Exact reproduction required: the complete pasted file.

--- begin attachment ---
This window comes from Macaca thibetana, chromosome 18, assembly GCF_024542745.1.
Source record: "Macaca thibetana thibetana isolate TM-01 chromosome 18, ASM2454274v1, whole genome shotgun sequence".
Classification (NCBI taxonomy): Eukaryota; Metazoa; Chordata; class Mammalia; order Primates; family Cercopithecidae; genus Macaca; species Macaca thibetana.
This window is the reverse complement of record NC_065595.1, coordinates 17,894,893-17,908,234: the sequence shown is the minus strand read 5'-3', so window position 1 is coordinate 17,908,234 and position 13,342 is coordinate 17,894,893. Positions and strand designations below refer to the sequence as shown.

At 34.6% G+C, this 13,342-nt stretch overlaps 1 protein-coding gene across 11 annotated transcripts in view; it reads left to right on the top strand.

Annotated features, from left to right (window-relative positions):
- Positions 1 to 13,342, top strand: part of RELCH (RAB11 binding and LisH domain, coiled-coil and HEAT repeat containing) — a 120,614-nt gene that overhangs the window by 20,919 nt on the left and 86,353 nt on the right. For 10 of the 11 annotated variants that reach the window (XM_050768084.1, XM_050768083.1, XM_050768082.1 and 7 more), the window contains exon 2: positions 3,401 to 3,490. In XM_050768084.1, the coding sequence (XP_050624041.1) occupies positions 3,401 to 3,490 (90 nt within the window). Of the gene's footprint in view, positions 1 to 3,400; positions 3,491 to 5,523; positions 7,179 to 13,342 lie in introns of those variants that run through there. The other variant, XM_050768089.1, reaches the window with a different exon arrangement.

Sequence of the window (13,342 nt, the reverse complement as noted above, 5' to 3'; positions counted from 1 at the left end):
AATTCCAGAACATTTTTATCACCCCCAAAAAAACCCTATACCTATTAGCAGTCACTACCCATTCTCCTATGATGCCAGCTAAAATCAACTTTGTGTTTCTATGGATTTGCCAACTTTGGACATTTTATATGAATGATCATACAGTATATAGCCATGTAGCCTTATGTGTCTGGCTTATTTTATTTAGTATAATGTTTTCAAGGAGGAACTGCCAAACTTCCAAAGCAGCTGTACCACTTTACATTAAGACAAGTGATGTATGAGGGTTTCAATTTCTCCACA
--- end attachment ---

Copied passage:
This window comes from Macaca thibetana, chromosome 18, assembly GCF_024542745.1.
Source record: "Macaca thibetana thibetana isolate TM-01 chromosome 18, ASM2454274v1, whole genome shotgun sequence".
Classification (NCBI taxonomy): Eukaryota; Metazoa; Chordata; class Mammalia; order Primates; family Cercopithecidae; genus Macaca; species Macaca thibetana.
This window is the reverse complement of record NC_065595.1, coordinates 17,894,893-17,908,234: the sequence shown is the minus strand read 5'-3', so window position 1 is coordinate 17,908,234 and position 13,342 is coordinate 17,894,893. Positions and strand designations below refer to the sequence as shown.

At 34.6% G+C, this 13,342-nt stretch overlaps 1 protein-coding gene across 11 annotated transcripts in view; it reads left to right on the top strand.

Annotated features, from left to right (window-relative positions):
- Positions 1 to 13,342, top strand: part of RELCH (RAB11 binding and LisH domain, coiled-coil and HEAT repeat containing) — a 120,614-nt gene that overhangs the window by 20,919 nt on the left and 86,353 nt on the right. For 10 of the 11 annotated variants that reach the window (XM_050768084.1, XM_050768083.1, XM_050768082.1 and 7 more), the window contains exon 2: positions 3,401 to 3,490. In XM_050768084.1, the coding sequence (XP_050624041.1) occupies positions 3,401 to 3,490 (90 nt within the window). Of the gene's footprint in view, positions 1 to 3,400; positions 3,491 to 5,523; positions 7,179 to 13,342 lie in introns of those variants that run through there. The other variant, XM_050768089.1, reaches the window with a different exon arrangement.

Sequence of the window (13,342 nt, the reverse complement as noted above, 5' to 3'; positions counted from 1 at the left end):
AATTCCAGAACATTTTTATCACCCCCAAAAAAACCCTATACCTATTAGCAGTCACTACCCATTCTCCTATGATGCCAGCTAAAATCAACTTTGTGTTTCTATGGATTTGCCAACTTTGGACATTTTATATGAATGATCATACAGTATATAGCCATGTAGCCTTATGTGTCTGGCTTATTTTATTTAGTATAATGTTTTCAAGGAGGAACTGCCAAACTTCCAAAGCAGCTGTACCACTTTACATTAAGACAAGTGATGTATGAGGGTTTCAATTTCTCCACA